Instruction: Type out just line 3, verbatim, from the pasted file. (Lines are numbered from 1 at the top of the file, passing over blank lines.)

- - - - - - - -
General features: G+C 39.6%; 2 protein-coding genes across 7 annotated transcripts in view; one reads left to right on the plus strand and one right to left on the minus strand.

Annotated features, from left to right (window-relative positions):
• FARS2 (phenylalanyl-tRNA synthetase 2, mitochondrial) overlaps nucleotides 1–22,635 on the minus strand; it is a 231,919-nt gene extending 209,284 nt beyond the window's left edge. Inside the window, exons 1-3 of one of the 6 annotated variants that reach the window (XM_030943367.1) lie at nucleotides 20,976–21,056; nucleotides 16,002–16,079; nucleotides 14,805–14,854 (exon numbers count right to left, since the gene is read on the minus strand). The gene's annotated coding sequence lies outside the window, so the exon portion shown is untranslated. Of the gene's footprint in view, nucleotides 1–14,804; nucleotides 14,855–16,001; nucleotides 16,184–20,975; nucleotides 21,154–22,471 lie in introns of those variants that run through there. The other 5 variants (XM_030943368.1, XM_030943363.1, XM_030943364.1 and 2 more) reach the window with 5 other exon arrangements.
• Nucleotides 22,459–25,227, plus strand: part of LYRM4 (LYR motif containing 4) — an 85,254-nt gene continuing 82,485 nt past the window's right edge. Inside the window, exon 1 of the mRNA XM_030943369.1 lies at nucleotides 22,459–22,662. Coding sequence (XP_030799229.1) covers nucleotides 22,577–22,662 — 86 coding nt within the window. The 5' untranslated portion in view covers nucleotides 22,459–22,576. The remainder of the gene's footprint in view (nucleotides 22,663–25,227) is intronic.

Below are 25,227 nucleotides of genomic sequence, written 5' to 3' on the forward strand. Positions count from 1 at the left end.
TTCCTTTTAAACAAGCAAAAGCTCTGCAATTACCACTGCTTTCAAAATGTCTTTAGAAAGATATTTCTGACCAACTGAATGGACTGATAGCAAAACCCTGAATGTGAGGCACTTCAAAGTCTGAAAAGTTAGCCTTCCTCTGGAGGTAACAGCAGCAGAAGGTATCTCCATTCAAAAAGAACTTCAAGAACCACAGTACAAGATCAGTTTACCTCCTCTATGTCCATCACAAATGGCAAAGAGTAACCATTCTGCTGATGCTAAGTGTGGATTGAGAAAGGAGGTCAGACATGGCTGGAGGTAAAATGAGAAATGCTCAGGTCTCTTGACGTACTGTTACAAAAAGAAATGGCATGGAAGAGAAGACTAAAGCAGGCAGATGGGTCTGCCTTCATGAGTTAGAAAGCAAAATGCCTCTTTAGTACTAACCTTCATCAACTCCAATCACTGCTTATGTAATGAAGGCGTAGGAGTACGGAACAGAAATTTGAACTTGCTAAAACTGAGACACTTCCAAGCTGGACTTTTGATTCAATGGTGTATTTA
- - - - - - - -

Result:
• FARS2 (phenylalanyl-tRNA synthetase 2, mitochondrial) overlaps nucleotides 1–22,635 on the minus strand; it is a 231,919-nt gene extending 209,284 nt beyond the window's left edge. Inside the window, exons 1-3 of one of the 6 annotated variants that reach the window (XM_030943367.1) lie at nucleotides 20,976–21,056; nucleotides 16,002–16,079; nucleotides 14,805–14,854 (exon numbers count right to left, since the gene is read on the minus strand). The gene's annotated coding sequence lies outside the window, so the exon portion shown is untranslated. Of the gene's footprint in view, nucleotides 1–14,804; nucleotides 14,855–16,001; nucleotides 16,184–20,975; nucleotides 21,154–22,471 lie in introns of those variants that run through there. The other 5 variants (XM_030943368.1, XM_030943363.1, XM_030943364.1 and 2 more) reach the window with 5 other exon arrangements.